“Because science” is possibly the most facile rejoinder I’ve heard repeated throughout this pandemic. The people who utter this phrase are under the false impression that there is an indisputable scientific consensus on coronavirus, and anyone who questions a policy choice is denying science.
It’s absurd as the only thing we know about coronavirus is how little we know. The virus hasn’t been around long enough for the full scientific process to take place (hypothesis, research, adequate samples, double blind studies, peer reviews).
We do know that the scientific advice has changed. First it was no masks; now it’s all about masks. First it was droplets, then the possibility of aerosols; now we’re back to only droplets. First it was surface transmission; now that’s out. First it was 12-18 months minimum for a vaccine; now it’s by the end of the year.
None of this should make one distrust scientific advice per se. As knowledge is acquired, advice changes. It should, however, stop us from elevating scientific advice to religious dogma.
If only the inconsistencies were based solely on new scientific information.
For months we’ve been following social distancing requirements. Businesses have shut down. Millions have lost jobs. Many have struggled to pay rent and feed their families. The sacrifice has been enormous — but we were following the scientific advice.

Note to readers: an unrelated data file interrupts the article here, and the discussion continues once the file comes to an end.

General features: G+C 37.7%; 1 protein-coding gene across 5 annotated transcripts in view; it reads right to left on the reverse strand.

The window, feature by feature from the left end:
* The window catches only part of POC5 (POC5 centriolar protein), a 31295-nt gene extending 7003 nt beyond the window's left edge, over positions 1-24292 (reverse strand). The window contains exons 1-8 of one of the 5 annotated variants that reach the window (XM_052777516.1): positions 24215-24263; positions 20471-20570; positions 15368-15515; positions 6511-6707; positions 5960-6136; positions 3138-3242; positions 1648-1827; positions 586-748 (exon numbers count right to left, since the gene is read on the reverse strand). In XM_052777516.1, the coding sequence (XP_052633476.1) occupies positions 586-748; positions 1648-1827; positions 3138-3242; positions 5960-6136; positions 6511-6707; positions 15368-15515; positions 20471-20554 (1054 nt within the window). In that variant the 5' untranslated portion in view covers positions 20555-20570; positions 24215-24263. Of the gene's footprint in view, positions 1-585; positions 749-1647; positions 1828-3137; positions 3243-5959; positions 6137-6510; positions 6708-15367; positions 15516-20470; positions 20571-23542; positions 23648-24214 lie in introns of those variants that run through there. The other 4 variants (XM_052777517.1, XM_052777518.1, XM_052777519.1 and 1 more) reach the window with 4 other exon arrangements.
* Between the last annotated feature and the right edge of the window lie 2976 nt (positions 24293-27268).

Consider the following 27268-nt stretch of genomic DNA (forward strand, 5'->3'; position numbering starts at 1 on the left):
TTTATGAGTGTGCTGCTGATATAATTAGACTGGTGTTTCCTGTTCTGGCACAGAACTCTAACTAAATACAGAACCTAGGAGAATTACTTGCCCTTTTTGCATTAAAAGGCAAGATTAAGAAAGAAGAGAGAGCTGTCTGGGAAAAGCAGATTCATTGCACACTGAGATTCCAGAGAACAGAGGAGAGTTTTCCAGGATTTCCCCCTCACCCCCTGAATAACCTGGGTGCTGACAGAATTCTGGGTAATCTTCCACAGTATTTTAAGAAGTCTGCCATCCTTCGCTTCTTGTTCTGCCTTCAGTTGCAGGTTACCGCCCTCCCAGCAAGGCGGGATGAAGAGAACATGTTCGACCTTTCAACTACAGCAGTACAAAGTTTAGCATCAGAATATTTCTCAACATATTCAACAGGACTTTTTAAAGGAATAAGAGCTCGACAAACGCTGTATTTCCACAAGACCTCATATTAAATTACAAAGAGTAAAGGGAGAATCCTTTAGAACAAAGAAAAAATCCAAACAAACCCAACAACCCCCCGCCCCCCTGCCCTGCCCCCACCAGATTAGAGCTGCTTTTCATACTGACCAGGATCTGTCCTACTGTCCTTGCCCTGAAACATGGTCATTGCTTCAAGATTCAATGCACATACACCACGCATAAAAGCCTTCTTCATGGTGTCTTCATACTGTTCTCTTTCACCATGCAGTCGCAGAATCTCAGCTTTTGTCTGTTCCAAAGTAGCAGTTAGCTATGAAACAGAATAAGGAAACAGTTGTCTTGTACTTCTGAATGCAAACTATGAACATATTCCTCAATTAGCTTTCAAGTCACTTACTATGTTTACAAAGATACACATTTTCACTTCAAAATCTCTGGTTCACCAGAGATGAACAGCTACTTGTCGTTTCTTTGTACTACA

But where are all the “because science” people when it comes to the millions protesting, sometimes rioting — totally disregarding social distancing — night after night?
Are we supposed to collectively forget the scientific advice that has been hammered into us?
Apparently so, because it’s about protesting white supremacy. This is actually an argument made in an open letter by “1,288 public health professionals, infectious diseases professionals, and community stakeholders.”
The signators condemn the protests at the Michigan statehouse in part because the protesters there cast doubt on scientific expertise, but state that “Infectious disease and public health narratives adjacent to demonstrations against racism must be consciously anti-racist.”
Wait a minute, I thought “because science.” The scientific process, at least as I learned it, isn’t supposed to have a narrative. It is supposed to be based on the collection, observation and analysis of data.
If “narrative” from scientists is not Orwellian I don’t know what is.
“Because science” — until the scientific process doesn’t suit.
Is this about public health or politics? How can scientific experts demand fealty when they don’t hold themselves to the same scientific standard?
Shana Goldberg may be reached at firstname.lastname@example.org
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